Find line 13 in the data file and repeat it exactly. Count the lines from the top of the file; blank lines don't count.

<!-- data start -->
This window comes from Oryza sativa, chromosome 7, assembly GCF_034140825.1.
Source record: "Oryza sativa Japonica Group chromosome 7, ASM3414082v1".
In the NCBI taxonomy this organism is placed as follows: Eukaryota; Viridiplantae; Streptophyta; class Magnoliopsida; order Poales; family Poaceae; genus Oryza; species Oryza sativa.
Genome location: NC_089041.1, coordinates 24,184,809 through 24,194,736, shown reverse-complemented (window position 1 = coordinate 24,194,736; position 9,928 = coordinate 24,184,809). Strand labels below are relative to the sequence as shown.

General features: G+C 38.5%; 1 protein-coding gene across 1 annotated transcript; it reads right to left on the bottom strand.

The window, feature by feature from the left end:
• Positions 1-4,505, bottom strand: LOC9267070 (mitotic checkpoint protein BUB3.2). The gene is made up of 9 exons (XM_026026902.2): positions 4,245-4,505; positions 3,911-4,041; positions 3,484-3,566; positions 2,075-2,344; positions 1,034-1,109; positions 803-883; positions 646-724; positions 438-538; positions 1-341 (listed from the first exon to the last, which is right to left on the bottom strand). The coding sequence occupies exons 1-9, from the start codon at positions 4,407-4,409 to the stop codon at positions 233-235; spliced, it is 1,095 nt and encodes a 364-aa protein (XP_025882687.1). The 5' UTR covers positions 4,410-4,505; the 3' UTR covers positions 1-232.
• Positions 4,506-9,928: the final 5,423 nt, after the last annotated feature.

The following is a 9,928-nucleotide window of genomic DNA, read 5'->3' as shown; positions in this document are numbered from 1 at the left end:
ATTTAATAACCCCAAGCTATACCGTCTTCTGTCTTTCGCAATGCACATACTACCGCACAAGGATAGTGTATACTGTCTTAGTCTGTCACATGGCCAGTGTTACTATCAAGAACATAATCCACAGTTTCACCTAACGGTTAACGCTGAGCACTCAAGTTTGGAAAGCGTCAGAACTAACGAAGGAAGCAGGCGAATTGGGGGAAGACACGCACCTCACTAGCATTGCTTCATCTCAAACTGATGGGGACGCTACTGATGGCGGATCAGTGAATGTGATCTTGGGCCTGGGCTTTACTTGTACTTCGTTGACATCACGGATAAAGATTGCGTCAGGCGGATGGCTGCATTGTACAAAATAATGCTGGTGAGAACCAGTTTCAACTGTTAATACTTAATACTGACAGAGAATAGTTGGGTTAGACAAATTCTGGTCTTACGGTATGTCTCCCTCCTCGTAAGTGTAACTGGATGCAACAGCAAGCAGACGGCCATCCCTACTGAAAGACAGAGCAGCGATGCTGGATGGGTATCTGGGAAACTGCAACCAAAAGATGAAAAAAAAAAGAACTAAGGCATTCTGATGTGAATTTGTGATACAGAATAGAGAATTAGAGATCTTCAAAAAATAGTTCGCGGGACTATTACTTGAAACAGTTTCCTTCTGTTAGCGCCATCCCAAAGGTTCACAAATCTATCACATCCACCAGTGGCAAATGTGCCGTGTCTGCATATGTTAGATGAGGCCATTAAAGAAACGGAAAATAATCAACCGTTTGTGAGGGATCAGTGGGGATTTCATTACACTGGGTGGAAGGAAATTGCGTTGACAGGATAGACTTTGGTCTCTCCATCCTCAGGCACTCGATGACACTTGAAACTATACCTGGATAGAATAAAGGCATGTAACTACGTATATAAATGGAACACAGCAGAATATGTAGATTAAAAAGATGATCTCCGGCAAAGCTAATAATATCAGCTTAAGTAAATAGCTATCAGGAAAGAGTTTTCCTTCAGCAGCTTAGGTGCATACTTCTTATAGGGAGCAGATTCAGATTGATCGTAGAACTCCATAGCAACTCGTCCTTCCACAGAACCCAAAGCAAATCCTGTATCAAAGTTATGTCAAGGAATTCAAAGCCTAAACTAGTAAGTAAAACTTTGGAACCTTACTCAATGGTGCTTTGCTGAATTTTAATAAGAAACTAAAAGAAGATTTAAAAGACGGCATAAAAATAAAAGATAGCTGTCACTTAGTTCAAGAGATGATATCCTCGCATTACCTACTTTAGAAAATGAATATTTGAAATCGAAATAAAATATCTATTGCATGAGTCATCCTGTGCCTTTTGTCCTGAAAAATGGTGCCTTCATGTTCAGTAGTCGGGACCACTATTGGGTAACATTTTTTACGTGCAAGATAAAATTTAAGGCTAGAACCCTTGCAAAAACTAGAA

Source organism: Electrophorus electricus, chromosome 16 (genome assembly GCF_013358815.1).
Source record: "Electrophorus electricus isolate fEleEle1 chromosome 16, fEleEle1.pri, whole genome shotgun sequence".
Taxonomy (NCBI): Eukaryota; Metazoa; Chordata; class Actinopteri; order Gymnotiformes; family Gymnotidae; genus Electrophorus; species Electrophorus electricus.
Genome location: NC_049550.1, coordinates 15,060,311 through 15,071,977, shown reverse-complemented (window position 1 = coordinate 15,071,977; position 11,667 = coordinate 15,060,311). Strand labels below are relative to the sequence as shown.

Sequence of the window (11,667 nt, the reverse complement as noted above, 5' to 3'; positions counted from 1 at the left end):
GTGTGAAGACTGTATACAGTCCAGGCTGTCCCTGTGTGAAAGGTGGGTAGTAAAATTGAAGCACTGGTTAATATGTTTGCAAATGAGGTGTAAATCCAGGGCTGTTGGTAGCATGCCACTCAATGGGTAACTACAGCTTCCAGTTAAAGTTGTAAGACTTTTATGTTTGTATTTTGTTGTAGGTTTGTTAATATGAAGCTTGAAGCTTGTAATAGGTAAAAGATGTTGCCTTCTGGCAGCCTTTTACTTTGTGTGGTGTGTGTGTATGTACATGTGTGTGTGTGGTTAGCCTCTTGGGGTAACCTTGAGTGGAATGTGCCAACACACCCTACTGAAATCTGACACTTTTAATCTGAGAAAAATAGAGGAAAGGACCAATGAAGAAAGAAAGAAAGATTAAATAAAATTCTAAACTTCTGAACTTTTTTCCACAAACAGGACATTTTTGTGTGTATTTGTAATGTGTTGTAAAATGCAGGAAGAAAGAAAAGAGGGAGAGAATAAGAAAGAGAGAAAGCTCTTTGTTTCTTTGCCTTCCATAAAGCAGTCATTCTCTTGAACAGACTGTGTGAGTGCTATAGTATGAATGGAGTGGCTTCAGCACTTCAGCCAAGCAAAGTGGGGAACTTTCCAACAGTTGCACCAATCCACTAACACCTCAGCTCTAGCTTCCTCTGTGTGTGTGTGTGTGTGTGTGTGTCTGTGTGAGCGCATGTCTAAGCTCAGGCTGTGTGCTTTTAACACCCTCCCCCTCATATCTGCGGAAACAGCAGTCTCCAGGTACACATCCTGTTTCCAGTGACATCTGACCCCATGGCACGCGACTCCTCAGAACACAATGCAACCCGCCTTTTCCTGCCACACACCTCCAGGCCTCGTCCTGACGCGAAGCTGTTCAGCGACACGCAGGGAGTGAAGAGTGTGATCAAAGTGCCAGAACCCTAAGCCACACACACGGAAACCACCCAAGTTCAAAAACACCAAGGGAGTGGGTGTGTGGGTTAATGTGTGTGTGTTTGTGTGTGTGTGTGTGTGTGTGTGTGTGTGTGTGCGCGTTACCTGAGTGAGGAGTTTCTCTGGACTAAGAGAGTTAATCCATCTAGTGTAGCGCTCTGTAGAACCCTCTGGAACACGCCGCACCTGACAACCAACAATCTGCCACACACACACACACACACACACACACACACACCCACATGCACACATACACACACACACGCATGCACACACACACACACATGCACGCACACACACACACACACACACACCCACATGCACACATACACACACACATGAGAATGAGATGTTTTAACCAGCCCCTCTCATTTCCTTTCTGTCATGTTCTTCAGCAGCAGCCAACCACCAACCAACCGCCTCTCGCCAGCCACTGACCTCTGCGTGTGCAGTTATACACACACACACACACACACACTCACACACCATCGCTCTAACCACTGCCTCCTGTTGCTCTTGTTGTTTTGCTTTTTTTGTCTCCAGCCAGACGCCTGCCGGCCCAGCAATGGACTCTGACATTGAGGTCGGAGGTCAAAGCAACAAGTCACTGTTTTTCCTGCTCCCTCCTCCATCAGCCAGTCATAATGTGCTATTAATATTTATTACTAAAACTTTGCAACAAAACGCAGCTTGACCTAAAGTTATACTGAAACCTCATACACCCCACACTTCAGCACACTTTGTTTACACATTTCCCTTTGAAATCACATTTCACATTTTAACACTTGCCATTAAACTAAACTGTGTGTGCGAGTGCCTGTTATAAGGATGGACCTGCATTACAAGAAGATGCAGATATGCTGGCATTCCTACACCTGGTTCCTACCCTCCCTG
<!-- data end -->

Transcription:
Taxonomy (NCBI): Eukaryota; Metazoa; Chordata; class Actinopteri; order Gymnotiformes; family Gymnotidae; genus Electrophorus; species Electrophorus electricus.